"There will be quite a lot for everybody to do," Rogers notes, adding that the five stages make this the largest Laneway show yet. "It's more stages than we've had in any other city, and the main reason for that is there was so much talent we wanted ot put on the event. We kept being offered some amazing things. It's a very eclectic lineup, which is what we've done all along. We felt it was worth it to make more room for everything."
Rogers predicts a turnout of 7-9,000 on Saturday, which, while far from a sell-out, he considers a good start.
"The ticket-buying market here is very light, so we've had to hold on to our seat and watch it slowly pick up," Rogers acknowledges. "There have been a few moments where we've been like, 'Man, is anyone here?'
"But we're feeling pretty good about it now. The festival is now in its 11th year. We've always taken the position to start slowly and build organically and let it be a festival music lovers really buy into and believe in and spread the word. That's what's happened in every other market. We know that if you give the artists and (the audience) a great experience, we'll be taken care of as well in the long run."
And Rogers says he and Borazio are committed to more Laneways in Detroit. "We're definitely here next year for sure," he confirms. "We feel like no one would want to put all this work to just do it as a one-off. As far as I'm concerned, as well as everyone else on the team, it's all systems go for next year.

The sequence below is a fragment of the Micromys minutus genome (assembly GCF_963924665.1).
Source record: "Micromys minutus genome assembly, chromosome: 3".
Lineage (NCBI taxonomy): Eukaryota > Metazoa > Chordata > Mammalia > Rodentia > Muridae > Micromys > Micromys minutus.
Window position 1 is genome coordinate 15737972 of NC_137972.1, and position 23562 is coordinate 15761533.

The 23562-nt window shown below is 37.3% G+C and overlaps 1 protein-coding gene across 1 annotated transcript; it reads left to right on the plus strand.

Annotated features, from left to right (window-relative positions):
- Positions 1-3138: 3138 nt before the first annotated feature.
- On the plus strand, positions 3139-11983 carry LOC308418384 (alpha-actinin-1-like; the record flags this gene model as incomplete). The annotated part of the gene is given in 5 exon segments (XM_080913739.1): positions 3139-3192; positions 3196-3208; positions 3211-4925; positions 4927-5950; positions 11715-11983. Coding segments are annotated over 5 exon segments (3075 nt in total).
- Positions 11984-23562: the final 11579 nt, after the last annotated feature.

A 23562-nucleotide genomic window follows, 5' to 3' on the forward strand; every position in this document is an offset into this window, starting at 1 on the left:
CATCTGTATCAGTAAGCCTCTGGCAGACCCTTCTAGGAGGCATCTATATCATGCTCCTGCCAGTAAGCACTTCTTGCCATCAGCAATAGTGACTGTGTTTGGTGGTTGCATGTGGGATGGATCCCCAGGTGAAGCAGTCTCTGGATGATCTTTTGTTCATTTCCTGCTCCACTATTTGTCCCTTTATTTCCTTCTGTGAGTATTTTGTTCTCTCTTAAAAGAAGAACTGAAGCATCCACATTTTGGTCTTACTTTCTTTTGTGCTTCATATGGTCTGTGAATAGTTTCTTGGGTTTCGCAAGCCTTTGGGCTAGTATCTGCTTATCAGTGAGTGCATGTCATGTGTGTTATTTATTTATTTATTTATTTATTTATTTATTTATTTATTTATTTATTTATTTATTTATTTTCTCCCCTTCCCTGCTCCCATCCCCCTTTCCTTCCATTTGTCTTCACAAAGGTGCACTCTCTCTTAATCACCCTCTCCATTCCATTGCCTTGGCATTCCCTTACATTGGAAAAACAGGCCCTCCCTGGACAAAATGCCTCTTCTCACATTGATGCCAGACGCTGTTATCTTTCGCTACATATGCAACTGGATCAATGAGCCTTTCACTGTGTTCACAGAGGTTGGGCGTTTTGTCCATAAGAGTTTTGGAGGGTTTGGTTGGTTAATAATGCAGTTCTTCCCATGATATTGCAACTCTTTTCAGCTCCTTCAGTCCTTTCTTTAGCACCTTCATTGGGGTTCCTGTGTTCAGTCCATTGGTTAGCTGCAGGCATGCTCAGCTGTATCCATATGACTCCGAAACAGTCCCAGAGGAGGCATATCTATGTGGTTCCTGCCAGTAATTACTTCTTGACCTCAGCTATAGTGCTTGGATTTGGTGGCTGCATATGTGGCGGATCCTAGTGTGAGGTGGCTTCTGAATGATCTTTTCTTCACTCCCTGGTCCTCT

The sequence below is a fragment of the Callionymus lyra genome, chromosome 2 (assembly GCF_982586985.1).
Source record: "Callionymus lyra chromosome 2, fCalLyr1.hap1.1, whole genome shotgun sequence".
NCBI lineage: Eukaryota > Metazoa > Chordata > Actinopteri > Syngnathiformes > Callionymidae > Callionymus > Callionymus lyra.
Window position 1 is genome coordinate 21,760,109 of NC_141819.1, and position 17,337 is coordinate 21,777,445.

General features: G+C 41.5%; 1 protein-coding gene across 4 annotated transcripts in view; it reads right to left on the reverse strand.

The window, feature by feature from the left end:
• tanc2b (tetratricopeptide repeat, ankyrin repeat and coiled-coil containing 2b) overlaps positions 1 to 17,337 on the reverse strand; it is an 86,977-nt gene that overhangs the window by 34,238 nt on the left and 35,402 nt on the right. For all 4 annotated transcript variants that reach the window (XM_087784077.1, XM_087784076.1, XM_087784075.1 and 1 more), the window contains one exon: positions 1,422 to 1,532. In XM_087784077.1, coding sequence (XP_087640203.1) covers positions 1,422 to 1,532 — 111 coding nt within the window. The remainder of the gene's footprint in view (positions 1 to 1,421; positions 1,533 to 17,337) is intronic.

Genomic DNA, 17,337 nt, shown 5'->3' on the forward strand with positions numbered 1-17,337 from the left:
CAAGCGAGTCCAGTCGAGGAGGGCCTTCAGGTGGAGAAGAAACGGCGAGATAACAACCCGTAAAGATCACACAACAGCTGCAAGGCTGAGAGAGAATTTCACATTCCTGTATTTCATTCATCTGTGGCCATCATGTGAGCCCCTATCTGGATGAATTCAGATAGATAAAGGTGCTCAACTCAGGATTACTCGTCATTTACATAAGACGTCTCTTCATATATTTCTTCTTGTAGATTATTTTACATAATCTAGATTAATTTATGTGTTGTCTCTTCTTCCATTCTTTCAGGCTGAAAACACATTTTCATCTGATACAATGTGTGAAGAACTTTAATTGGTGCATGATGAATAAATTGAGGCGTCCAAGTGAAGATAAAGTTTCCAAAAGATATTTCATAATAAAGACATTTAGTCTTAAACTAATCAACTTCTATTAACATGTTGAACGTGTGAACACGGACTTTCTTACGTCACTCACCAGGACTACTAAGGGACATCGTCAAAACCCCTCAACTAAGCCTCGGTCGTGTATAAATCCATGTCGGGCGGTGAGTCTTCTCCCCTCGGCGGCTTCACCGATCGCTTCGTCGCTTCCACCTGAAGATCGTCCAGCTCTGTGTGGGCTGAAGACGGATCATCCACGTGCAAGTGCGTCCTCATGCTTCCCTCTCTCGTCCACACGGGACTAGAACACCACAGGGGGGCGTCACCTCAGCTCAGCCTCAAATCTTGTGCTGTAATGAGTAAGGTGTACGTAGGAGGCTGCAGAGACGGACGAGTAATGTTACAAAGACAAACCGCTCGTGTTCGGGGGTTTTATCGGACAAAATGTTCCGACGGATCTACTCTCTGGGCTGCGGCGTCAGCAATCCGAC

"There's definitely been a lot of interest from other places, too," Rogers adds. "But we want to get Detroit right before we move on to other cities. Once we get this one properly off the ground, then we can go and look a other options."
The St. Jerome's Laneway Festival Detroit takes place Saturday, Sept. 14, at the Meadow Brook Music Festival on the campus of Oakland University in Rochester Hills. Gates open at 11 a.m. and music starts at 12:40 p.m. Tickets are $79.50 general admission, $199 VIP. Call 248-377-0100 or visit www.palacenet.com or www.detroit.lanewayfestival.com.
BUT WAIT, THERE'S MORE...
St. Jerome's Laneway isn't the only big festival going on in the metro area this weekend.
In fact, Ferndale, which often prides itself on being funky, will be positively festive on both sides of Woodward Avenue.
The DIY Street Fair runs Friday through Sunday, Sept. 13-15, in the municipal parking lots east of Woodward and south of Nine Mile Road, between the Ferndale Public Library and Woodward Avenue Brewers. A full Marketplace, food court and Kids Zone will be available, as well as performances by Theater Bizarre and an extensive music schedule with three stages -- two outdoors and one inside the Loving Touch. Headliners include Detroit protopunk rockers Death, the Sights, the Hard Lessons, Sean Forbes, Reverend Peyton's Big Damn Band, Suicide Machines and many others.
Schedules and more information about the DIY Street Fair can be found at www.diystreetfair.com.
West of Woodward, meanwhile, it will be a bit quieter along Nine Mile Road the for the 11th Annual Funky Ferndale Art Fair, which will exhibit three days of painting, photography, jewelry, clay, sculpture and fashion from more than 300 artists, along with a juried contest, food and children`s activities. The fair kicks off at 3 p.m. Friday and runs through 5 p.m. Sunday. More details are at www.michiganartshows.com -- Gary Graff